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The metacognitive monitoring and study decisions of incremental theorists


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Brumby, LE 2016 , 'The metacognitive monitoring and study decisions of incremental theorists', Honours thesis, University of Tasmania.

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The present study investigated incremental theorists’ metacognitive monitoring and study behaviours during a word-pair learning task. Sixty-five participants (38 female; aged 18-64 years, M = 33.92, SD = 14.40) studied English-Spanish word-pairs of differing difficulty (easy, moderate and difficult) and made judgments of learning (JOLs). Participants selected half of the word-pairs for restudy, before completing an initial cued-recall test to demonstrate the accuracy of their JOLs and study decisions. They then completed a restudy phase, incorporating a within-in subjects honour/dishonour manipulation, to assess the optimality of their study decisions. A final cued-recall test was administered, followed by Dweck’s (1999) Theories of Intelligence Scale. Endorsing more incremental views of intelligence was marginally associated with poorer calibration for difficult word-pairs, (r = .235, p = .062), and was negatively associated with metacognitive accuracy for easy word-pairs during the study choice phase (r = -.260, p = .036). No further impairments were evident for the other difficulty-levels of these statistics, nor on over-confidence, under-confidence or resolution. Participants’ study choices reflected a Discrepancy Reduction approach, and in general, did not appear to be optimal. Future research is required to further clarify these findings in reference to a larger entity theorist comparison group.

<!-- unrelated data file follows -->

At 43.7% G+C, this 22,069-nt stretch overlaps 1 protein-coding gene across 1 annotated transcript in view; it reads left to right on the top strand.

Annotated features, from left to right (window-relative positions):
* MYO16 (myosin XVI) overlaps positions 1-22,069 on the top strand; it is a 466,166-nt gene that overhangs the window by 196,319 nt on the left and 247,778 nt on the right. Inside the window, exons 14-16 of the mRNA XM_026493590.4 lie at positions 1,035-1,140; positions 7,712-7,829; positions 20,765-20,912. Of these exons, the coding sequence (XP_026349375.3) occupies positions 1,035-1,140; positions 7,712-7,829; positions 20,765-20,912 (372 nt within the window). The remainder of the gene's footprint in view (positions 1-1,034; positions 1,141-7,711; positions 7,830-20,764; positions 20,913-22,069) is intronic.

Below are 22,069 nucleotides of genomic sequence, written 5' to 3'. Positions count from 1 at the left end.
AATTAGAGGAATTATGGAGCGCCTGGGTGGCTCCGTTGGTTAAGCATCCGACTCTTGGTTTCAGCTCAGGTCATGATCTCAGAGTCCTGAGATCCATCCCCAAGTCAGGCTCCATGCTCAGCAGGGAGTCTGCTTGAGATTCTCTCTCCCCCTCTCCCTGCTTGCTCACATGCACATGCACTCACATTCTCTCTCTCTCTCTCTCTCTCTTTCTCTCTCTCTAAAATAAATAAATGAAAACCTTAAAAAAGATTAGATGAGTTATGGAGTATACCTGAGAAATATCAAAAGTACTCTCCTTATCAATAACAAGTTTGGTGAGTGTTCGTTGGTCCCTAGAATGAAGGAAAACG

Item Type: Thesis - Honours
Authors/Creators:Brumby, LE
Keywords: theories of intelligence, judgments of learning, metacognition, study behaviours, optimal study
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Copyright 2016 the author

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